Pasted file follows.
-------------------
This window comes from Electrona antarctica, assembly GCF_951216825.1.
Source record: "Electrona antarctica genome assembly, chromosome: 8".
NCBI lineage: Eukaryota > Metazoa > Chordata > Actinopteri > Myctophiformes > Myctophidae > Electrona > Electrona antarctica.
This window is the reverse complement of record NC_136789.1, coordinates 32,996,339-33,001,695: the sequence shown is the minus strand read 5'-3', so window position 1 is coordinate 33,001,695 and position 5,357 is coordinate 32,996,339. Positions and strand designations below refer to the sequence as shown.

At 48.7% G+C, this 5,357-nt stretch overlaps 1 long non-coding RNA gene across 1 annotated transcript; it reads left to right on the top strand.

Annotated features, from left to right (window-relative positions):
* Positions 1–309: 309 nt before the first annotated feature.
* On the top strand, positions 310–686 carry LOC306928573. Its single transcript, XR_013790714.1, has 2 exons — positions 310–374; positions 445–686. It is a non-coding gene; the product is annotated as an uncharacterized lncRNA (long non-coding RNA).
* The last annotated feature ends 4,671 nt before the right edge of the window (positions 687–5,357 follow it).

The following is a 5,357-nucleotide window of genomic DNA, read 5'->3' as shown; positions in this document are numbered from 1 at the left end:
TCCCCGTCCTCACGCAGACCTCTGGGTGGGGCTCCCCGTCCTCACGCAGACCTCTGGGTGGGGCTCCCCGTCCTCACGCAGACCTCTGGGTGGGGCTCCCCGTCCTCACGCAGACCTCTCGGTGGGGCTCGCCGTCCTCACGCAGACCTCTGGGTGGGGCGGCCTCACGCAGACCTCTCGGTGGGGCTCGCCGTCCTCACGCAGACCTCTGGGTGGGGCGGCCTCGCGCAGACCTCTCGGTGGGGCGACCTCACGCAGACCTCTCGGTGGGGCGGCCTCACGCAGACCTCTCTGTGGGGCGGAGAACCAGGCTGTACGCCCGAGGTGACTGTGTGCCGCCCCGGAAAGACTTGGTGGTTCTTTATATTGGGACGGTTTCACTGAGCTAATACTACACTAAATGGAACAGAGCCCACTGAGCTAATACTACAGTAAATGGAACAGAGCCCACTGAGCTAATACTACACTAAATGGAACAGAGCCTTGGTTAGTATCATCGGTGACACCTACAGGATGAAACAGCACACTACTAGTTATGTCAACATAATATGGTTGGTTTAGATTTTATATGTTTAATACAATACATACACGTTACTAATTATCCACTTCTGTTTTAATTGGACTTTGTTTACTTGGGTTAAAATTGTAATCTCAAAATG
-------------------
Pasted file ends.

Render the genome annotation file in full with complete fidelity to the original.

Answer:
This window comes from Electrona antarctica, assembly GCF_951216825.1.
Source record: "Electrona antarctica genome assembly, chromosome: 8".
NCBI lineage: Eukaryota > Metazoa > Chordata > Actinopteri > Myctophiformes > Myctophidae > Electrona > Electrona antarctica.
This window is the reverse complement of record NC_136789.1, coordinates 32,996,339-33,001,695: the sequence shown is the minus strand read 5'-3', so window position 1 is coordinate 33,001,695 and position 5,357 is coordinate 32,996,339. Positions and strand designations below refer to the sequence as shown.

At 48.7% G+C, this 5,357-nt stretch overlaps 1 long non-coding RNA gene across 1 annotated transcript; it reads left to right on the top strand.

Annotated features, from left to right (window-relative positions):
* Positions 1–309: 309 nt before the first annotated feature.
* On the top strand, positions 310–686 carry LOC306928573. Its single transcript, XR_013790714.1, has 2 exons — positions 310–374; positions 445–686. It is a non-coding gene; the product is annotated as an uncharacterized lncRNA (long non-coding RNA).
* The last annotated feature ends 4,671 nt before the right edge of the window (positions 687–5,357 follow it).

The following is a 5,357-nucleotide window of genomic DNA, read 5'->3' as shown; positions in this document are numbered from 1 at the left end:
TCCCCGTCCTCACGCAGACCTCTGGGTGGGGCTCCCCGTCCTCACGCAGACCTCTGGGTGGGGCTCCCCGTCCTCACGCAGACCTCTGGGTGGGGCTCCCCGTCCTCACGCAGACCTCTCGGTGGGGCTCGCCGTCCTCACGCAGACCTCTGGGTGGGGCGGCCTCACGCAGACCTCTCGGTGGGGCTCGCCGTCCTCACGCAGACCTCTGGGTGGGGCGGCCTCGCGCAGACCTCTCGGTGGGGCGACCTCACGCAGACCTCTCGGTGGGGCGGCCTCACGCAGACCTCTCTGTGGGGCGGAGAACCAGGCTGTACGCCCGAGGTGACTGTGTGCCGCCCCGGAAAGACTTGGTGGTTCTTTATATTGGGACGGTTTCACTGAGCTAATACTACACTAAATGGAACAGAGCCCACTGAGCTAATACTACAGTAAATGGAACAGAGCCCACTGAGCTAATACTACACTAAATGGAACAGAGCCTTGGTTAGTATCATCGGTGACACCTACAGGATGAAACAGCACACTACTAGTTATGTCAACATAATATGGTTGGTTTAGATTTTATATGTTTAATACAATACATACACGTTACTAATTATCCACTTCTGTTTTAATTGGACTTTGTTTACTTGGGTTAAAATTGTAATCTCAAAATG